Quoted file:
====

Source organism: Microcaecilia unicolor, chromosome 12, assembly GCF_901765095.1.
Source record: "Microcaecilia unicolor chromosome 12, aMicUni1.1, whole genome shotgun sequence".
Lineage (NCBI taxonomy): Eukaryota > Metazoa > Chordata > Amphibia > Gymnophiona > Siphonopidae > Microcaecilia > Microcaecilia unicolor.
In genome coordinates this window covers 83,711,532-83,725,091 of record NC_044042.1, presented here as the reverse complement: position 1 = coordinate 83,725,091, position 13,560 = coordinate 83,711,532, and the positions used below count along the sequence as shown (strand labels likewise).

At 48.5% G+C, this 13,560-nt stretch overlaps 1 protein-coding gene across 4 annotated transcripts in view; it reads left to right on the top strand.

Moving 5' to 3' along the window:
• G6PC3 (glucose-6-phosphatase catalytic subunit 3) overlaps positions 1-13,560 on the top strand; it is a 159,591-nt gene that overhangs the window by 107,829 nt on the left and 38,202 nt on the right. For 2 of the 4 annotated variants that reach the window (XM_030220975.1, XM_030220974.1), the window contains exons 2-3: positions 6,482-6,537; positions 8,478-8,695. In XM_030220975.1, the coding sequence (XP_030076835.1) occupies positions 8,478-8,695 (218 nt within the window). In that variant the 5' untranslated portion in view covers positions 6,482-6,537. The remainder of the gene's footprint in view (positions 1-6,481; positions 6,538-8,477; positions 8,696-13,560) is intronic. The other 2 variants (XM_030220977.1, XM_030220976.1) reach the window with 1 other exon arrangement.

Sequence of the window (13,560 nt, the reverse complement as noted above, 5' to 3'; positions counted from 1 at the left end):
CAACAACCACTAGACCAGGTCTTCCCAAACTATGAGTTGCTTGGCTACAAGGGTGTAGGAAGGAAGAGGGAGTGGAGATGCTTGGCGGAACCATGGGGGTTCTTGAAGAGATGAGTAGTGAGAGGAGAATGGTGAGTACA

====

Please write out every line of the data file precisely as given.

Source organism: Microcaecilia unicolor, chromosome 12, assembly GCF_901765095.1.
Source record: "Microcaecilia unicolor chromosome 12, aMicUni1.1, whole genome shotgun sequence".
Lineage (NCBI taxonomy): Eukaryota > Metazoa > Chordata > Amphibia > Gymnophiona > Siphonopidae > Microcaecilia > Microcaecilia unicolor.
In genome coordinates this window covers 83,711,532-83,725,091 of record NC_044042.1, presented here as the reverse complement: position 1 = coordinate 83,725,091, position 13,560 = coordinate 83,711,532, and the positions used below count along the sequence as shown (strand labels likewise).

At 48.5% G+C, this 13,560-nt stretch overlaps 1 protein-coding gene across 4 annotated transcripts in view; it reads left to right on the top strand.

Moving 5' to 3' along the window:
• G6PC3 (glucose-6-phosphatase catalytic subunit 3) overlaps positions 1-13,560 on the top strand; it is a 159,591-nt gene that overhangs the window by 107,829 nt on the left and 38,202 nt on the right. For 2 of the 4 annotated variants that reach the window (XM_030220975.1, XM_030220974.1), the window contains exons 2-3: positions 6,482-6,537; positions 8,478-8,695. In XM_030220975.1, the coding sequence (XP_030076835.1) occupies positions 8,478-8,695 (218 nt within the window). In that variant the 5' untranslated portion in view covers positions 6,482-6,537. The remainder of the gene's footprint in view (positions 1-6,481; positions 6,538-8,477; positions 8,696-13,560) is intronic. The other 2 variants (XM_030220977.1, XM_030220976.1) reach the window with 1 other exon arrangement.

Sequence of the window (13,560 nt, the reverse complement as noted above, 5' to 3'; positions counted from 1 at the left end):
CAACAACCACTAGACCAGGTCTTCCCAAACTATGAGTTGCTTGGCTACAAGGGTGTAGGAAGGAAGAGGGAGTGGAGATGCTTGGCGGAACCATGGGGGTTCTTGAAGAGATGAGTAGTGAGAGGAGAATGGTGAGTACA